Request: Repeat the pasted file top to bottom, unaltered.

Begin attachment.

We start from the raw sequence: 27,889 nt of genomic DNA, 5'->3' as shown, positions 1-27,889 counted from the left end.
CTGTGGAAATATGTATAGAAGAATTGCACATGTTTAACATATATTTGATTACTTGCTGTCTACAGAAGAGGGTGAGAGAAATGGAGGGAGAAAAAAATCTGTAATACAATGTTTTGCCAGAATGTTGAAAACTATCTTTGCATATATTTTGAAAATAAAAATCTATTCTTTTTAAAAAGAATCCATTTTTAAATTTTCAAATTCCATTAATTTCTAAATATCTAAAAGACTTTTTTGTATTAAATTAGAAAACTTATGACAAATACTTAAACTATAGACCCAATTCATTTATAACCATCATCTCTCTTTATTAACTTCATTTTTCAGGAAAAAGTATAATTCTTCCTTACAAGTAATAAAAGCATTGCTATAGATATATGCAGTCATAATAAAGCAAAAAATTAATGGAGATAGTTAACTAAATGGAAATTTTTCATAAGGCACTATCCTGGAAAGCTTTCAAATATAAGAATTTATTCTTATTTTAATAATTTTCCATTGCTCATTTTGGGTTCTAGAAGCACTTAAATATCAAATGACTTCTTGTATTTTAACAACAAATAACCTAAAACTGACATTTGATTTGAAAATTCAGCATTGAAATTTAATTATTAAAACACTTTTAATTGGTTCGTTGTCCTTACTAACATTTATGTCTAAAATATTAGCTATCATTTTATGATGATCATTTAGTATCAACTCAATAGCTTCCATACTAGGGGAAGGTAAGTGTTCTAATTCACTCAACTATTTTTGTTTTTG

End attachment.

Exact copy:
We start from the raw sequence: 27,889 nt of genomic DNA, 5'->3' as shown, positions 1-27,889 counted from the left end.
CTGTGGAAATATGTATAGAAGAATTGCACATGTTTAACATATATTTGATTACTTGCTGTCTACAGAAGAGGGTGAGAGAAATGGAGGGAGAAAAAAATCTGTAATACAATGTTTTGCCAGAATGTTGAAAACTATCTTTGCATATATTTTGAAAATAAAAATCTATTCTTTTTAAAAAGAATCCATTTTTAAATTTTCAAATTCCATTAATTTCTAAATATCTAAAAGACTTTTTTGTATTAAATTAGAAAACTTATGACAAATACTTAAACTATAGACCCAATTCATTTATAACCATCATCTCTCTTTATTAACTTCATTTTTCAGGAAAAAGTATAATTCTTCCTTACAAGTAATAAAAGCATTGCTATAGATATATGCAGTCATAATAAAGCAAAAAATTAATGGAGATAGTTAACTAAATGGAAATTTTTCATAAGGCACTATCCTGGAAAGCTTTCAAATATAAGAATTTATTCTTATTTTAATAATTTTCCATTGCTCATTTTGGGTTCTAGAAGCACTTAAATATCAAATGACTTCTTGTATTTTAACAACAAATAACCTAAAACTGACATTTGATTTGAAAATTCAGCATTGAAATTTAATTATTAAAACACTTTTAATTGGTTCGTTGTCCTTACTAACATTTATGTCTAAAATATTAGCTATCATTTTATGATGATCATTTAGTATCAACTCAATAGCTTCCATACTAGGGGAAGGTAAGTGTTCTAATTCACTCAACTATTTTTGTTTTTG